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Getting Comfortable With Estate Planning Terminology
- By Judith Sterling and Michelle Tucker
- July 24th, 2018
[This article was originally published on August 15, 2006. The links were updated on July 24, 2018.]
Some people feel uncomfortable meeting with an attorney to discuss their estate planning needs because of an unfamiliarity with the law. A good lawyer will discuss your available options in simple terms that a person with no legal training can comprehend.
Local Elder Law Attorneys in Ashburn, VA
Ron M. Landsman, P.A.
Ron M. Landsman has been practicing elder law since 1983, before it was known as elder law, originally with Landsman and Laster, Washington, D.C., then Landsman, Eakes and Laster, also in Arlington, VA, and since 1990 in his own practice in Montgomery County, Maryland. He has been among the most active members of the...
Margaret A. O'Reilly, PC
Margaret A. O’Reilly is an estate planning and elder law attorney with over thirty-five years of legal experience. Attorney O’Reilly graduated from Duke University with a degree in psychology, and received her law degree from Northeastern University School of Law in Boston, Massachusetts. For over 15 y...
Hale Ball Carlson Baumgartner Murphy PLC
Jean Galloway Ball is certified in Elder Law by the National Elder Law Foundation. She is a 1977 honors graduate of the National Law Center, George Washington University, and she did her undergraduate work at the University of California at Berkeley, graduating Phi Beta Kappa in 1971. She is admitted to practice in Vir...
You can also relieve some of that hesitancy by familiarizing yourself with legal terminology before meeting with a qualified estate planning attorney to discuss the appropriate choices for you. The following is a short list of common legal terms that may come up in an estate planning meeting. Take just a few minutes to familiarize yourself with this list and keep it handy for future reference.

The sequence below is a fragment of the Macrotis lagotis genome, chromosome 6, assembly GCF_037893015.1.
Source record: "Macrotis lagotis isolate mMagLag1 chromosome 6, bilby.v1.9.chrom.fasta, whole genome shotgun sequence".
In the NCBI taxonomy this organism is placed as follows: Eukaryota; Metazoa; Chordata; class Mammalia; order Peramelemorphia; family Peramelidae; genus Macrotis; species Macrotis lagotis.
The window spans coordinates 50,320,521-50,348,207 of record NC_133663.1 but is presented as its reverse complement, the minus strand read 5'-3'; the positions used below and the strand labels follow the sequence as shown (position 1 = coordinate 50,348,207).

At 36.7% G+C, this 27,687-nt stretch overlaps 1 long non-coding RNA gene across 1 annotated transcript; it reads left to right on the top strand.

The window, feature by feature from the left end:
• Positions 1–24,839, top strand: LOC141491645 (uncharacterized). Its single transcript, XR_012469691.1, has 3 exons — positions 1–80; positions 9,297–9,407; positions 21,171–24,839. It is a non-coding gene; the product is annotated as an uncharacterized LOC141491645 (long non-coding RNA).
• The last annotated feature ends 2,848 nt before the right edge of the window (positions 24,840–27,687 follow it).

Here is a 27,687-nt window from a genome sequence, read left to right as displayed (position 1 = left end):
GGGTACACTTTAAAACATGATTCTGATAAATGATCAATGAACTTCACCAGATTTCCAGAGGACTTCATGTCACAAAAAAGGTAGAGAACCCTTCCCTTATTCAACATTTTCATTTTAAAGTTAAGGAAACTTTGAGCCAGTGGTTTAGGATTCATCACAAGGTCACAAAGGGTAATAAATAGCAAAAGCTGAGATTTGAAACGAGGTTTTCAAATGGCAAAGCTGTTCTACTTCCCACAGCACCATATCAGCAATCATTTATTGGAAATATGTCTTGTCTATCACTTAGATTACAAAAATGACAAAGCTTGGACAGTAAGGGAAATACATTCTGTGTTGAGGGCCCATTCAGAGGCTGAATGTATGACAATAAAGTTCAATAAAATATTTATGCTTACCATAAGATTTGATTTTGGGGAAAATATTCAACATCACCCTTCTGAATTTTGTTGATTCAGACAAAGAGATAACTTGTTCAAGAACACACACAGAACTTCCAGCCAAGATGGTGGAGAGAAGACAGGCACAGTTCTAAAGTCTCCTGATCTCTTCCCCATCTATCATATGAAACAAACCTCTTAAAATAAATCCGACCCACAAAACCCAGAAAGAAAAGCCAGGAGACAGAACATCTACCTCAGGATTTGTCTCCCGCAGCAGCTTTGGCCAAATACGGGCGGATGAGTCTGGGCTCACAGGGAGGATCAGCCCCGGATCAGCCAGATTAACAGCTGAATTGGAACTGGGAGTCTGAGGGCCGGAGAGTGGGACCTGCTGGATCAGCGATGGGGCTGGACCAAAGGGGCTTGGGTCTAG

A person who is named under a Power of Attorney to act on behalf of another person.
A person or entity that receives a benefit from an estate, trust or asset transfer vehicle.
The legal process used to assemble and transfer a decedent's assets to the intended beneficiaries and settle a decedent''s outstanding debts.
A person who has passed away.
A person or entity who receives a gifted asset from a donor.
A person or entity who gifts an asset to another person or entity.
All the assets owned by a decedent upon his or her death.
The person responsible for settling a decedent's estate.
A person who transfers an asset to another person or entity.
Guardian of the Person:
A court-appointed supervisor in charge of the care of a minor or incompetent person''s physical well-being.
Guardian of the Estate:
A court-appointed supervisor in charge of the care of a minor or incompetent person's financial well-being.
A trust in which the trustor has not reserved the right to revoke and cannot change the wording in the trust.
A trust established and operating during the trustor's lifetime.
A trust in which the trustor reserves the right to revoke.
The creator of a will.
A legal arrangement created to facilitate the transfer of property to a trustee for the benefit of a beneficiary.
A person or entity named in a trust agreement to be responsible for holding and administering the trust assets according to the terms of the trust.
A person who creates a trust. (Also sometimes called a "grantor" or "settlor.")
A legal document used to transfer assets upon a decedent''s death.
Attorneys Judith Sterling and Michelle Tucker are partners in the Honolulu, Hawaii, law firm of Sterling & Tucker. To visit the firm's home page, click here.
Last Modified: 07/24/2018